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  • Erika Nichols-Frazer

How are you really?


I couldn't think of a good photo to go with this post, so here's one of Nala

"How are you?" I ask my therapist over Zoom. Sometimes I ask how she is when I enter her office, but mostly, it's just a formality. Now I really want to know. She tells me she's doing OK and asks how I am. "I've been telling people I'm hanging in there," I say. "I guess that's true."


And we talked about how loaded that question - how are you? - is now. It's changed, now that none of us is really alright. We're asking, are you healthy? are you safe? Will this all be OK? We're asking each other to bear witness, to be there and mark our existence and our suffering, to validate, to connect. To be honest. To show their humanity.


"It feels kind of like the day after the 2016 election," I tell my therapist. "Remember when I came in that day?" I ask. We'd spent the whole session talking about this strange new world and how we were both walking around in a daze, incredulous, not able to accept what was now reality. "That's how it feels," I say. "Like everything is wrong. Like going out and being around people in the grocery store is wrong, like everything we've ever known is no longer true."


While I laid on the bed in my guest bedroom, we also talked about how that phrase - "how are you?" - is perceived differently in different cultures, how, in the U.S., it mostly just means, "hello." And I tell her what my Czech teacher told us when I was studying abroad in the Czech Republic, the story of the first time she'd come to America and was asked by a sales clerk how she was. She immediately launched into all the details of her trip, to the confusion of the salesperson. She hadn't understood that, in the U.S., we don't really expect an honest response. We just want to be acknowleged. "How are you?" has, once again, changed.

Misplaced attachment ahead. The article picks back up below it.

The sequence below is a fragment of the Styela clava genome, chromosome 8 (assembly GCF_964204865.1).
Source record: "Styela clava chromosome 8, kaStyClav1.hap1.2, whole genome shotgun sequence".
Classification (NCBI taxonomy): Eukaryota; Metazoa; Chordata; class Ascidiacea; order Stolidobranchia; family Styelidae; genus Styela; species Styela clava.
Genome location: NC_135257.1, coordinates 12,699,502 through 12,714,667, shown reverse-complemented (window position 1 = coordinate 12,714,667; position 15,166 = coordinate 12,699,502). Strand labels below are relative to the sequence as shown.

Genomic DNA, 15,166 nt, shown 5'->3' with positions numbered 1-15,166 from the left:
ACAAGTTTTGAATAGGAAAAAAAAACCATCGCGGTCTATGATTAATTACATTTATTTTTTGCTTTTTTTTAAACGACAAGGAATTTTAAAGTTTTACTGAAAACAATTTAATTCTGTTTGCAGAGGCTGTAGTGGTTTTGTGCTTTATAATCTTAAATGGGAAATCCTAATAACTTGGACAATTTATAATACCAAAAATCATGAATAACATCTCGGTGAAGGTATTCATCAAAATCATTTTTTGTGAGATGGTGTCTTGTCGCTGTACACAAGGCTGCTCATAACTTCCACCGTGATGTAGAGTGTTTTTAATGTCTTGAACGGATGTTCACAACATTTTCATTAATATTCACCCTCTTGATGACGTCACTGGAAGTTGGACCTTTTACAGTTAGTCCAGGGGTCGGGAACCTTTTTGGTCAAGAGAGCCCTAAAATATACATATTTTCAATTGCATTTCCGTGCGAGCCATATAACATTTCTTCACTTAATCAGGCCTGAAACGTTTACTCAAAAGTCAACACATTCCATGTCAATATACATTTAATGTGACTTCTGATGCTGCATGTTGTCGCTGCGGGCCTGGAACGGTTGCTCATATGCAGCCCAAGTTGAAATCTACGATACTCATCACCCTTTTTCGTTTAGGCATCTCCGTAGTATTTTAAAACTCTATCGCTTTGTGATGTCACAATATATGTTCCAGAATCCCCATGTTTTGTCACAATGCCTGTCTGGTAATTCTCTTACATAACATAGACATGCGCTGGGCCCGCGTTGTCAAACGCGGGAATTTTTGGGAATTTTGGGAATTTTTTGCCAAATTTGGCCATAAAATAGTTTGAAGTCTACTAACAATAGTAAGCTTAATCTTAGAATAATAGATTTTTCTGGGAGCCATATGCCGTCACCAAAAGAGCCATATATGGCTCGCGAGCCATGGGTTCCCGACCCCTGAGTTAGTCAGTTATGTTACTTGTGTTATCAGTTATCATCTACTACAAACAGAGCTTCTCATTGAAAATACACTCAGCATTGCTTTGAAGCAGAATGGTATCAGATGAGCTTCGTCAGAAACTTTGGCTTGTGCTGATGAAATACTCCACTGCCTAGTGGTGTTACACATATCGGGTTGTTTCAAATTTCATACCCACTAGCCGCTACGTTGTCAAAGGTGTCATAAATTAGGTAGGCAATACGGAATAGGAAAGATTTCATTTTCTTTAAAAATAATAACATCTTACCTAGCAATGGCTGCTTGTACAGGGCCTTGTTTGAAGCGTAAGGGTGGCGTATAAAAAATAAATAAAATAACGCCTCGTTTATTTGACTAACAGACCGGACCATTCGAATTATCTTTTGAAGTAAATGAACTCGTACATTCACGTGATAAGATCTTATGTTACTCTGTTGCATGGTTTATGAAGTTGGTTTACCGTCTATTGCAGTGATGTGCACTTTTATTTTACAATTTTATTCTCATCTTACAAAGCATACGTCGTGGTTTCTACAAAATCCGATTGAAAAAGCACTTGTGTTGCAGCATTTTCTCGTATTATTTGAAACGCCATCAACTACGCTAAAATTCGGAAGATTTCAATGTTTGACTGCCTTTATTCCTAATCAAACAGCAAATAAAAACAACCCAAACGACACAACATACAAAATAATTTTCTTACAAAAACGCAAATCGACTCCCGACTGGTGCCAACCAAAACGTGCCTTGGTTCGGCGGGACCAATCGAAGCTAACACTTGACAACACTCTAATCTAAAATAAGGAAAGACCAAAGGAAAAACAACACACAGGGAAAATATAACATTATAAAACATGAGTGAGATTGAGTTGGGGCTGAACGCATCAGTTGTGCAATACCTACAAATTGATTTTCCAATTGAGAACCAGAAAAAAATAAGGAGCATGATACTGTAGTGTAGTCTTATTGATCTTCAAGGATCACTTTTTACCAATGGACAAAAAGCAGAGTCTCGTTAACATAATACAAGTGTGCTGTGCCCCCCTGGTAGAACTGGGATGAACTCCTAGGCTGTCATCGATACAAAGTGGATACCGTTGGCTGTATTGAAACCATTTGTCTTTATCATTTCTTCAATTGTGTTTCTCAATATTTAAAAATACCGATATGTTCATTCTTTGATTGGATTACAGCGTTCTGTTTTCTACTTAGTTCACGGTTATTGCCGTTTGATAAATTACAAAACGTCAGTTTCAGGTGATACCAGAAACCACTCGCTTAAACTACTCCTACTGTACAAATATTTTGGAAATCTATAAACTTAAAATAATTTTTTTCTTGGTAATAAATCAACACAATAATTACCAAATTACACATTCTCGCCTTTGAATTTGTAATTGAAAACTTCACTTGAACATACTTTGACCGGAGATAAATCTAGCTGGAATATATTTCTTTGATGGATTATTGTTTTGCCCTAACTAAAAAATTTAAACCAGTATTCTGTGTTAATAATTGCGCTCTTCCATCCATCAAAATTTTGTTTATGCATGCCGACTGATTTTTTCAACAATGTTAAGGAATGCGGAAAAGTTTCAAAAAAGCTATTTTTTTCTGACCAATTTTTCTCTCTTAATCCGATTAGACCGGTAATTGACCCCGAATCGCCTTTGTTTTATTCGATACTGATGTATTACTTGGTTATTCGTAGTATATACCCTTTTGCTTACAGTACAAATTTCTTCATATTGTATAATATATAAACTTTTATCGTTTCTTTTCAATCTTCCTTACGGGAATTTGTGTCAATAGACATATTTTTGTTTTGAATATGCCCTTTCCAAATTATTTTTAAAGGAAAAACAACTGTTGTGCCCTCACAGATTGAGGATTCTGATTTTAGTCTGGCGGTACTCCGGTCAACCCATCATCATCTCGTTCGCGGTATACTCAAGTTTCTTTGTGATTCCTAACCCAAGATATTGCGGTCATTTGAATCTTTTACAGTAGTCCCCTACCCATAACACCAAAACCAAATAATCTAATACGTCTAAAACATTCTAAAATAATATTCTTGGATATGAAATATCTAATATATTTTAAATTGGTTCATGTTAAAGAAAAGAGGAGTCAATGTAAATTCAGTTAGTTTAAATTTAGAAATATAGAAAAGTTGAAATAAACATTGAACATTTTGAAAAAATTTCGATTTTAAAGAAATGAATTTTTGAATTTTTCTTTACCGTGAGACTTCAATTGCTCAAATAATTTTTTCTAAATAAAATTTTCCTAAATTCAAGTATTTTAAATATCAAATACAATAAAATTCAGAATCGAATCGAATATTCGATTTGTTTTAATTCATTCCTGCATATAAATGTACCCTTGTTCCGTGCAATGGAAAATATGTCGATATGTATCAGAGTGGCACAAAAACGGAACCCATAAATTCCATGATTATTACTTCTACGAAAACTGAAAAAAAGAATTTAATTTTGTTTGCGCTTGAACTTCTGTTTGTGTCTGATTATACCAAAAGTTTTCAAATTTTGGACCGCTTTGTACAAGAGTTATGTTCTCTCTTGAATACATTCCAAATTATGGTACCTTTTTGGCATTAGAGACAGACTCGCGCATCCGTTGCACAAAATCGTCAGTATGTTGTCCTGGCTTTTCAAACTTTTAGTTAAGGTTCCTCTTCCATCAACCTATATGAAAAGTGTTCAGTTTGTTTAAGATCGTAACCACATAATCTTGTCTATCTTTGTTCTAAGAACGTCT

Everything in our lives has changed. There's still so much uncertainty. Human connection is so much harder than ever. We have to face parts of ourselves we may not want to, as we're stuck with ourselves. For a lot of people, especially those living with mental illness, this is incredibly difficult, even traumatic. We don't have our regular coping mechanisms, our norms, our lives. How can any of us be alright right now?


My husband commented this morning on how so many emails are now signed off with "I hope you're well," or "Be safe." "'Be well' has kind of been my go-to," I say. I also see "stay healthy" a lot. This is our new language, the language of immobility, an in-between space, a world over which we have no control. That's all we can offer each other, honesty, love, the knowledge that we exist and matter.


"How are you?" means "I'm here, too."




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